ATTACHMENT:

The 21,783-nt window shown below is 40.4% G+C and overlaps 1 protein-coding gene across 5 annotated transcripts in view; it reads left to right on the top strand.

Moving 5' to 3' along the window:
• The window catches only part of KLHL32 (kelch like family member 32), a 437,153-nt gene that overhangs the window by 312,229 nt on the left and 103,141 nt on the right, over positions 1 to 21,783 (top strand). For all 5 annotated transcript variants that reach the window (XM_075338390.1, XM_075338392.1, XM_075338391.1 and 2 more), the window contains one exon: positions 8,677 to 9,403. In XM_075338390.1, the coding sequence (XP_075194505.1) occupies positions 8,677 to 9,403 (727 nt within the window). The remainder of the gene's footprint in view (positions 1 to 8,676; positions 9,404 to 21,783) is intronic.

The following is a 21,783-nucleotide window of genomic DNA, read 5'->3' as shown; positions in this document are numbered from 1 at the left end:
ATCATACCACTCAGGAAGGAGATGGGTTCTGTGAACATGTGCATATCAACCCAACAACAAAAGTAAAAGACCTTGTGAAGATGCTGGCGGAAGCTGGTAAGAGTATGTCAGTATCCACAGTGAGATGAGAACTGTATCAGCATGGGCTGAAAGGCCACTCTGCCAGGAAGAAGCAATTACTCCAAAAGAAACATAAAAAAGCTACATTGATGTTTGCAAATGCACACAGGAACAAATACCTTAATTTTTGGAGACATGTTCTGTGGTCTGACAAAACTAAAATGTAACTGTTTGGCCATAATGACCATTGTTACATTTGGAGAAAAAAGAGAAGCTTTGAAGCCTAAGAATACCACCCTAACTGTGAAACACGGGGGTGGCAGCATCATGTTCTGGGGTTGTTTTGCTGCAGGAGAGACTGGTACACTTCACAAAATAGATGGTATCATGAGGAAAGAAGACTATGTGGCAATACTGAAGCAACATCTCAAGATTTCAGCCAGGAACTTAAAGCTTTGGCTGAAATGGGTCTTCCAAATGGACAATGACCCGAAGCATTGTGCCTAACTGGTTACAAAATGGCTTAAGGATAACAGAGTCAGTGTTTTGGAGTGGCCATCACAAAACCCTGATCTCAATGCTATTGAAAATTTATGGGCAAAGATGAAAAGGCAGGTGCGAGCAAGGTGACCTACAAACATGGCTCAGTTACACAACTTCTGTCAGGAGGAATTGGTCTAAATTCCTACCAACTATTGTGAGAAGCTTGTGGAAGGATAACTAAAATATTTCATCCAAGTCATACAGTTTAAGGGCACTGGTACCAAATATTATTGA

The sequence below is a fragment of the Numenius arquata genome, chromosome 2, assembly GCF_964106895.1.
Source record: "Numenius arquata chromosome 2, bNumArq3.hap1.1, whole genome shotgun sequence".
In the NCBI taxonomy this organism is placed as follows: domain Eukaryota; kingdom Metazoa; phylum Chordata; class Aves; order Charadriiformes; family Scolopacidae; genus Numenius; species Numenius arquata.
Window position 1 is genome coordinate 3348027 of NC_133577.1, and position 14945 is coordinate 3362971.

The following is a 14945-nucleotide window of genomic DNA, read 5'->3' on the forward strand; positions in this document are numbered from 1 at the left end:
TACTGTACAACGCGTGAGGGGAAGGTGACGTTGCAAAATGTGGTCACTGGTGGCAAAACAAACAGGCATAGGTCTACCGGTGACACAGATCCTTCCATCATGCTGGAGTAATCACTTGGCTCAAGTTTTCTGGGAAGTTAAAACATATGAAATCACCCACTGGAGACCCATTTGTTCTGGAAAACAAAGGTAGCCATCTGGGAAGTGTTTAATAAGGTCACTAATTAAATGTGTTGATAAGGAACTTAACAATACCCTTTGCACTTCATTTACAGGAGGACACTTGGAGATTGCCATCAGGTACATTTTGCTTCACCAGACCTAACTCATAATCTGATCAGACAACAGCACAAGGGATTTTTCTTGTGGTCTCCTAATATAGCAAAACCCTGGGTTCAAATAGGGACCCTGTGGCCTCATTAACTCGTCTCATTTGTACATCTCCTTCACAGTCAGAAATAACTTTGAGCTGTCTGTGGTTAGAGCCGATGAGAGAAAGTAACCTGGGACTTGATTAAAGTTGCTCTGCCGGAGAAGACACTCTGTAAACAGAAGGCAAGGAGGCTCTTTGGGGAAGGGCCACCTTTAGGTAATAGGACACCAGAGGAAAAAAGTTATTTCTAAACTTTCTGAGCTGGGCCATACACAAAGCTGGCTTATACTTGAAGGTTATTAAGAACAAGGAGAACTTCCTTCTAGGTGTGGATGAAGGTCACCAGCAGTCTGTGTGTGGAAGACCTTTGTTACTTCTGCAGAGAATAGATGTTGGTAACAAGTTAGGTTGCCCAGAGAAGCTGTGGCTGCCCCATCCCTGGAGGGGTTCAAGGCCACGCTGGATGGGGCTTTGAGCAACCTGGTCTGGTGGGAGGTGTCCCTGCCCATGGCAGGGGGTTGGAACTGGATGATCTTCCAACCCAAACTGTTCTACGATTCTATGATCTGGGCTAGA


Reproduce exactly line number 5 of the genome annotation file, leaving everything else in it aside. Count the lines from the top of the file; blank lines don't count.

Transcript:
ATCATACCACTCAGGAAGGAGATGGGTTCTGTGAACATGTGCATATCAACCCAACAACAAAAGTAAAAGACCTTGTGAAGATGCTGGCGGAAGCTGGTAAGAGTATGTCAGTATCCACAGTGAGATGAGAACTGTATCAGCATGGGCTGAAAGGCCACTCTGCCAGGAAGAAGCAATTACTCCAAAAGAAACATAAAAAAGCTACATTGATGTTTGCAAATGCACACAGGAACAAATACCTTAATTTTTGGAGACATGTTCTGTGGTCTGACAAAACTAAAATGTAACTGTTTGGCCATAATGACCATTGTTACATTTGGAGAAAAAAGAGAAGCTTTGAAGCCTAAGAATACCACCCTAACTGTGAAACACGGGGGTGGCAGCATCATGTTCTGGGGTTGTTTTGCTGCAGGAGAGACTGGTACACTTCACAAAATAGATGGTATCATGAGGAAAGAAGACTATGTGGCAATACTGAAGCAACATCTCAAGATTTCAGCCAGGAACTTAAAGCTTTGGCTGAAATGGGTCTTCCAAATGGACAATGACCCGAAGCATTGTGCCTAACTGGTTACAAAATGGCTTAAGGATAACAGAGTCAGTGTTTTGGAGTGGCCATCACAAAACCCTGATCTCAATGCTATTGAAAATTTATGGGCAAAGATGAAAAGGCAGGTGCGAGCAAGGTGACCTACAAACATGGCTCAGTTACACAACTTCTGTCAGGAGGAATTGGTCTAAATTCCTACCAACTATTGTGAGAAGCTTGTGGAAGGATAACTAAAATATTTCATCCAAGTCATACAGTTTAAGGGCACTGGTACCAAATATTATTGA